A 45-year-old woman with pulmonary venous metastasis from uterine leiomyosarcoma
A 45-year-old woman reported she had experienced bloating and felt lower abdominal pressure for the past 3 months.
Ultrasound showed a large uterine fibroid. Further evaluation with MRI of the abdomen and pelvis raised the possibility of uterine malignancy, prompting hysterectomy and bilateral salpingo-oophorectomy.
MRI also showed nodules in the right lung base. On surgical pathology, the findings were consistent with a leiomyosarcoma 11.5 cm in size.
A diagnostic chest CT with contrast confirmed lung nodules that were suspicious for metastases. Further evaluation with PET/CT revealed intense 18F-fluorodeoxyglucose (FDG) uptake within these nodules in the right perihilar region and in the right lower lobe.
MRI of the pelvis revealed an enlarged uterus containing an 11.4-cm-by-8.2-cm lesion within the endometrial cavity with marked restricted diffusion and heterogeneous enhancement, representing a densely cellular lesion (Figures 1-4).
Chest MRI demonstrated a 1-cm enhancing right lower lobe lung nodule. Chest CT confirmed this nodule and revealed an additional 2.5-cm lobulated perihilar nodule in the right upper lobe overlying the fissure with an oblong tubular component extending into the right superior pulmonary vein (Figures 5 and 6). There was no mediastinal lymphadenopathy.
PET/CT showed intense FDG uptake, with standard uptake value reaching up to 27 within the right perihilar lung nodule and 18.2 in the right lower lobe nodule, consistent with lung metastasis. (Figures 7-9).
Uterine leiomyosarcoma are the most common malignant gynecologic mesenchymal tumor, and they frequently are accompanied by metastases.
The malignancy most commonly arises de novo, though rarely it results from sarcomatous transformation of benign preexisting leiomyoma. It is an aggressive malignancy, with reported 5-year survival ranging from 20% to 70%. The risk for recurrence varies from 45% to 73%.
It generally occurs in women aged older than 40 years, with a median age at diagnosis of 60 years.
Long-term tamoxifen use, black race and prior pelvic radiation are known risk factors. Symptoms are nonspecific, such as abnormal vaginal bleeding, a palpable pelvic mass and pelvic pain.
The most common metastatic sites are the lung (67.7%), cranial/intracranial (16.2%), skin/soft tissues (15.3%) and bone (13.8%). Other sites include the thyroid, salivary gland, heart, liver, pancreas, adrenal gland, bowel and breast.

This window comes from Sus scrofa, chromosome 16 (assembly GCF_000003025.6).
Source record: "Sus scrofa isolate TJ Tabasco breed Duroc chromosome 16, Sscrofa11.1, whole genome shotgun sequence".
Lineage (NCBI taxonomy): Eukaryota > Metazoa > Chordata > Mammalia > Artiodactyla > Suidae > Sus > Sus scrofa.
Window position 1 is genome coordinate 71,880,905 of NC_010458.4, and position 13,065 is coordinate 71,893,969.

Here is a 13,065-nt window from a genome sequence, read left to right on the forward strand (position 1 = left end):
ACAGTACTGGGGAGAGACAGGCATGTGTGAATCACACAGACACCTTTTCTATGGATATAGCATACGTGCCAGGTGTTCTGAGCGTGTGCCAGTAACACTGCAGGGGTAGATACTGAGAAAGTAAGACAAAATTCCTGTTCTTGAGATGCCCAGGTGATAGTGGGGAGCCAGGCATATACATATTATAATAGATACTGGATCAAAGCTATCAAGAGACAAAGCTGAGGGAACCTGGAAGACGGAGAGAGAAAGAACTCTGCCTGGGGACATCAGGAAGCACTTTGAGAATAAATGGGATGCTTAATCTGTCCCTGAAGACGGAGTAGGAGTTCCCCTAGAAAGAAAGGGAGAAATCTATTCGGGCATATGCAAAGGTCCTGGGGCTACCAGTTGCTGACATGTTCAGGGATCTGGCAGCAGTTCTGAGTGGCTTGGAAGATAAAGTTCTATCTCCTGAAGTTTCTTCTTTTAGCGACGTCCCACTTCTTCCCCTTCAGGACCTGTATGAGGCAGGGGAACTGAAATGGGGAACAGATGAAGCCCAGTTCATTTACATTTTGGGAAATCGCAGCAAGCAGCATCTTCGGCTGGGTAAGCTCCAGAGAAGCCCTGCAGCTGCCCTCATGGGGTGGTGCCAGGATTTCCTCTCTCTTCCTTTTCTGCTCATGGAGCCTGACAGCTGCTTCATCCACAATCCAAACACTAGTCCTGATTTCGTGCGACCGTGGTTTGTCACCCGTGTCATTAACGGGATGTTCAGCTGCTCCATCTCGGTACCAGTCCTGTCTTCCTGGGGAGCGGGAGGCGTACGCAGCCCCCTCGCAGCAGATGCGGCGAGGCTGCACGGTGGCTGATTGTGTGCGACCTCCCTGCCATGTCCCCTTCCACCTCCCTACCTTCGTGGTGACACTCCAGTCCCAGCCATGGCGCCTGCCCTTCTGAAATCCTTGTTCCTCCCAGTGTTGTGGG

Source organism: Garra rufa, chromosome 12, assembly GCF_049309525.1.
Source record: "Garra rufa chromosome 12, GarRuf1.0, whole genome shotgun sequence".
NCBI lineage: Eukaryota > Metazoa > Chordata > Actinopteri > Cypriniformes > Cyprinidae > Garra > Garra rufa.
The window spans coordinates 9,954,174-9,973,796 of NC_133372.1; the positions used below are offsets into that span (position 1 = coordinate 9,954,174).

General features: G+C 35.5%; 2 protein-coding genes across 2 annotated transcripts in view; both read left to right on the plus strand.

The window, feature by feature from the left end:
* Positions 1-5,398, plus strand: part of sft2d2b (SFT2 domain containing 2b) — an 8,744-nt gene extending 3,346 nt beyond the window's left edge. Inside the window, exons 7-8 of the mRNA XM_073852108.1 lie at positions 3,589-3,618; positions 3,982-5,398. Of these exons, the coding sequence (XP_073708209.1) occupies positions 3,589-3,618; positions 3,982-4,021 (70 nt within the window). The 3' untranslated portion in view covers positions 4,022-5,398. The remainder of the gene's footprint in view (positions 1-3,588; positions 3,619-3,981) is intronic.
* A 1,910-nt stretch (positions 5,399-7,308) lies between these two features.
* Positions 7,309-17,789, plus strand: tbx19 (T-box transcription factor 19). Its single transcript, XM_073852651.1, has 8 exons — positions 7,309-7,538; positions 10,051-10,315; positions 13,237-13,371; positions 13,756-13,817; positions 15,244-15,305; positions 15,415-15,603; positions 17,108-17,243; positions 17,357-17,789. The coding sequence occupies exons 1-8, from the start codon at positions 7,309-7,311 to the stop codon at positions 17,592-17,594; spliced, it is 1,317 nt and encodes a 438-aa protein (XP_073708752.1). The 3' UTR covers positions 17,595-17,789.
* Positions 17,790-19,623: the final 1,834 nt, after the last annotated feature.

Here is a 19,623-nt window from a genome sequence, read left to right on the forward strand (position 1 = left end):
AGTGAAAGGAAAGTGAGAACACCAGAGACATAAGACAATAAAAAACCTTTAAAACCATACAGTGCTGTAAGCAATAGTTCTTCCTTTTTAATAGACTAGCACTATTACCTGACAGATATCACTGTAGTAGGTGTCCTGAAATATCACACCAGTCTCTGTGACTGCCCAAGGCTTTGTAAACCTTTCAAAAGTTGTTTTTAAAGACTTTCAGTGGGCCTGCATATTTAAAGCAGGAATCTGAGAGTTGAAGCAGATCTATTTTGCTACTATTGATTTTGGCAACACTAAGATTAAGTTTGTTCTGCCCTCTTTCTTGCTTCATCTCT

MRI plays a major role in the assessment of gynecologic neoplasms, especially in differentiating between the benign leiomyoma and leiomyosarcoma. It also assists in the assessment of invasion depth, spread to adjacent organs, lymph node involvement, and distant soft tissue and bone marrow metastases.
On MRI, leiomyosarcomas present as a large heterogeneous mass of low intensity on T1, or intermediate to high intensity on T2 with lobulated and irregular margins. Hemorrhage and foci of calcification are commonly seen.
The presence of irregular lobulated margins, necrosis and rapid growth are the most suggestive features. Using the analysis of T2 signal intensity, b1000 images and apparent diffusion coefficient map, MRI can differentiate leiomyoma from leiomyosarcoma with more than 90% accuracy. However, contrast-enhanced MRI is preferable to the diffusion-weighted MRI alone.
Vascular invasion of the pulmonary vein is frequently seen with primary intrathoracic malignancies, such as primary lung carcinoma, thymic tumors and extrathoracic malignancies, such as renal cell carcinoma, hepatocellular carcinoma, neuroblastoma and Wilms’ tumor.
Sarcoma, particularly uterine leiomyosarcoma, also are noted to have vascular emboli from invasion of pelvic veins or inferior vena cava.
In this case there was invasion of the pulmonary vein from the lung metastasis from primary leiomyosarcoma.
Intravascular leiomyosarcoma is a distinct entity in which uterine leiomyosarcoma spreads through venous tumor emboli into the inferior vena cava, heart and lung vessels. In our case, the parenchymal metastatic nodule was contiguous with the pulmonary vein filling defect. The recommended treatment for an oligo metastatic lung lesion from leiomyosarcoma is surgery.
Leiomyosarcomas are difficult to diagnose on clinical evaluation alone. Imaging, particularly MRI, plays a major role in detecting features suspicious for malignancy.
Leiomyosarcoma are known to result in distant metastases, which can be detected with imaging studies such as CT or PET/CT.
McDonald DK, et al. Cardiovasc Intervent Radiol. 2007;30:140-142.
Sato K, et al. Am J Obstet Gynecol. 2014;doi:10.1016/j.ajog.2013.12.028.
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Munir Ghesani, MD, FACNM, is assistant professor of radiology and director of PET/CT fellowship at NYU Langone Medical Center in New York. He also serves as a HemOnc Today Editorial Board member. He can be reached at firstname.lastname@example.org.
Ajit Karambelkar, MD, is a PET/CT fellow at NYU Langone Medical Center.
Disclosure: Ghesani and Karambelkar report no relevant financial disclosures.